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‘Killer robots with AI should be banned’

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By NewsGram Staff Writer

Addressing concerns regarding start of a “military arms race”, more than 1,000 robotics experts and artificial intelligence (AI) researchers, spanning physicist Stephen Hawking, technologist Elon Musk, and philosopher Noam Chomsky have signed an open letter calling for the ban of offensive autonomous weapons, better known as “killer robots”.

Apart from hundreds of AI and robotics researchers from top-flight universities and laboratories, the signatories of the letter include Apple co-founder Steve Wozniak.

“AI technology has reached a point where the deployment of such systems is – practically if not legally – feasible within years, not decades”, says the letter put together by the Future of Life Institute, a group that works to mitigate “existential risks facing humanity”.

Autonomous weapons “have been described as the third revolution in warfare, after gunpowder and nuclear arms”, the letter further adds.

The weapons include armed drones that can search for and kill certain people based on their programming.

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Warning against the pitfalls of AI, the letter says that despite the institute seeing the “great potential [of AI] to benefit humanity in many ways”, the development of robotic weapons would prove useful to terrorists, brutal dictators, and those wishing to perpetrate ethnic cleansing.

As such the weapons do not yet truly exist, but the technology that would allow them to be used is under works.

By eliminating the risk of human deaths, robotic weapons would lower the threshold for going to war thereby making wars potentially more common, the signatories to the letter believe.

By building robotic weapons, the letter warns that a public backlash could grow and curtail the genuine benefits of AI.

Working to pre-emptively ban robotic weapons, the Campaign to Stop Killer Robots, a group formed in 2012 by a list of NGOs including Human Rights Watch, is trying to get the Convention of Conventional Weapons to set up a group of governmental experts which would look into the issue.

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The Convention of Conventional Weapons in Geneva is a UN-linked group that seeks to prohibit the use of certain conventional weapons such as landmines and laser weapons which were pre-emptively banned in 1995.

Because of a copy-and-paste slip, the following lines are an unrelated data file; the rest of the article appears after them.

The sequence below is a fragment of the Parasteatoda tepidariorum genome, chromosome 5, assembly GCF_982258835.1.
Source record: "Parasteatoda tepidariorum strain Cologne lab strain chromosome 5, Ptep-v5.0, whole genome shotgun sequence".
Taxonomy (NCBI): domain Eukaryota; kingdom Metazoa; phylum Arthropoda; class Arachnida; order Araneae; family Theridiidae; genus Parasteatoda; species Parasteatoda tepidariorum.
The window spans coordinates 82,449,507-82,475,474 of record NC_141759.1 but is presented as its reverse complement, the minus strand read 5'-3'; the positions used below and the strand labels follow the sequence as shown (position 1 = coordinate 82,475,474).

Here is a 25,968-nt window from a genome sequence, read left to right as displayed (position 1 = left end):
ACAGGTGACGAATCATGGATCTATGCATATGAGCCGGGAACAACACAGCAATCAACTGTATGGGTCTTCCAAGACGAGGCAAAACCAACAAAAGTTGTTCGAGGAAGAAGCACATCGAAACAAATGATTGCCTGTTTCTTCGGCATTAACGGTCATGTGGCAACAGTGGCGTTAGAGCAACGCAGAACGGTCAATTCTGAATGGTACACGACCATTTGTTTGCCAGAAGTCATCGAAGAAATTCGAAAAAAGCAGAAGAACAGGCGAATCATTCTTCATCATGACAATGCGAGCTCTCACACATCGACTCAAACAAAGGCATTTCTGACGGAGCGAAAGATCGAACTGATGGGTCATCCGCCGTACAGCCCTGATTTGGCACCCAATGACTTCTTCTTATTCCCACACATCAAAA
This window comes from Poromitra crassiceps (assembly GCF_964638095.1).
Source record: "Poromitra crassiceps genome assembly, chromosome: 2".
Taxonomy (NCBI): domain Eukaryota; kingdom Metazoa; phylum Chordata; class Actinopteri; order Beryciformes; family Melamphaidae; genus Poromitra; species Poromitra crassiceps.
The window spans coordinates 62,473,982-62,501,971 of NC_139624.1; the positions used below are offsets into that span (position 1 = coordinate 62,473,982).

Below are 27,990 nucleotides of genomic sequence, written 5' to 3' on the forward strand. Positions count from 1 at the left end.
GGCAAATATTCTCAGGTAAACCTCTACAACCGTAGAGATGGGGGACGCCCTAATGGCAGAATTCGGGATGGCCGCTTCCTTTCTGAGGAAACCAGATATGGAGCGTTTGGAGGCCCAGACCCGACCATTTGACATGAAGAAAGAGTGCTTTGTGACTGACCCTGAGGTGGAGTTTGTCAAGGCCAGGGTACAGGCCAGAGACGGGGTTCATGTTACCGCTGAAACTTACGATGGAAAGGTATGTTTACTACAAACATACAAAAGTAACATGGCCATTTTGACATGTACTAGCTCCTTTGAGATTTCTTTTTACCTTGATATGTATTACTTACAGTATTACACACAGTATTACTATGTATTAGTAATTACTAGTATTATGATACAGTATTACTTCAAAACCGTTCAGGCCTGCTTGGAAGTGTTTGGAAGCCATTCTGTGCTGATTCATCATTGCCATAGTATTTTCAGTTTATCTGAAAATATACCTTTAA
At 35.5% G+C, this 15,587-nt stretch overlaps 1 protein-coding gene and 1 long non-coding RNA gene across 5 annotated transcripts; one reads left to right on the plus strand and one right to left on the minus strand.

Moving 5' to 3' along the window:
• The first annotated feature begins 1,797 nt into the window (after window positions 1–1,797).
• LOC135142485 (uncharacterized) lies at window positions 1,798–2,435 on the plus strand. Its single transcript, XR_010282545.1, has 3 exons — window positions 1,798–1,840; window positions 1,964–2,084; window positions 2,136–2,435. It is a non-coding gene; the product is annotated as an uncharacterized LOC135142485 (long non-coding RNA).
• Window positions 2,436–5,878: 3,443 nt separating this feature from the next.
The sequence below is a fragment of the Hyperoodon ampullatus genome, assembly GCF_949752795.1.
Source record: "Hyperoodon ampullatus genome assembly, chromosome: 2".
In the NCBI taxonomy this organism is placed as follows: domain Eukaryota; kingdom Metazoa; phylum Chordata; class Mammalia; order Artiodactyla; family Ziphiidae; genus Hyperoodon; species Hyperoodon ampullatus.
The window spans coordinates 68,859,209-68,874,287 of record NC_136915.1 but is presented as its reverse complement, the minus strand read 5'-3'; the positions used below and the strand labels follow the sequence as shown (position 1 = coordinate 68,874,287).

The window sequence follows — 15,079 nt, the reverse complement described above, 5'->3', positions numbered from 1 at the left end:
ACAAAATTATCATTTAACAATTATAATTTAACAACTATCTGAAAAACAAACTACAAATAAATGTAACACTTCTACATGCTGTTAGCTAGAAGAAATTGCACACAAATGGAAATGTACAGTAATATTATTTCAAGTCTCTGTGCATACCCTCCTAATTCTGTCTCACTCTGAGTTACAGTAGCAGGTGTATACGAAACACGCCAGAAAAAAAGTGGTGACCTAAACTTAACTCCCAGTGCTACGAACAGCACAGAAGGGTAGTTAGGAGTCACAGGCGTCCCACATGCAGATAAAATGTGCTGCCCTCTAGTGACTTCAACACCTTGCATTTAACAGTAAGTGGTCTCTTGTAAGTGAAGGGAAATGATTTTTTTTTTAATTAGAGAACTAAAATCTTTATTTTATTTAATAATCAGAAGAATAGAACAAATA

Meanwhile, the UK has opposed a ban on killer robots at a UN conference, saying that it “does  not see the need for a prohibition” of autonomous weapons.

South Korea has unveiled similar weapons; armed sentry robots whose cameras and heat sensors allow detection and tracking of humans automatically, although the machines require a human operator to fire the weapons.

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Self-driving Tesla Cars Coming Soon: Tesla CEO Elon Musk

"Tesla made zero cars in 2011, but will make around 500,000 cars in 2019"

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Tesla CEO Elon Musk. (VOA)

In yet another bold statement, Tesla CEO Elon Musk has announced that the company’s full self-driving feature will be completed by the end of this year.

By the end of 2020, the electric car maker’s self-driving feature will be so capable that one can even snooze in the driver seat while the car takes the person to the desired destination, the Wired quoted Musk as saying on Wednesday.

“I think we will be ‘feature complete’ on full self-driving this year, meaning the car will be able to find you in a parking lot, pick you up, take you all the way to your destination without an intervention this year,” Musk said during a podcast interview.

“I am certain of that. That is not a question mark.”

Musk’s revised timeline could be great news for Tesla buyers who have been waiting for the driverless feature for years.

Tesla said that every car produced since October 2016 has all the hardware needed to drive itself.

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Visitors inspect Tesla electric cars at Brussels Motor Show, Belgium, Jan. 18, 2019. VOA

Between October 2016 and October 2018, customers could even pay an extra $3,000 or so for a “full self-driving” feature, which Tesla promised they would eventually be able to unlock via a software update.

In January 2017, Musk said elements of that feature would start rolling out in three to six months. However, that did not happen.

In the podcast interview, Musk cautioned that it will take the company another year to get to the point where its cars can completely drive themselves.

“People sometimes will extrapolate (“feature complete”) to mean now (full self-driving) works with 100 per cent certainty, requiring no observation, perfectly. This is not the case,” he was quoted as saying.

Musk said that Tesla drivers would be able to fall asleep and wake up at their destinations using full self-drive by the end of 2020.

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SpaceX founder and chief executive Elon Musk, left, announces Japanese billionaire Yusaku Maezawa (R) as the first private passenger on a trip around the moon. VOA

Until then, drivers will have to continue to monitor the technology and be ready to take control of the wheel if something goes wrong, the report said.

In another tweet, Musk said that Tesla made zero cars in 2011 but will produce 10,000 cars per week in 2019.

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“Tesla made zero cars in 2011, but will make around 500,000 cars in 2019”.

“Meant to say annualised production rate at end of 2019 probably around 500k, ie 10k cars/week. Deliveries for year still estimated to be about 400k,” he tweeted. (IANS)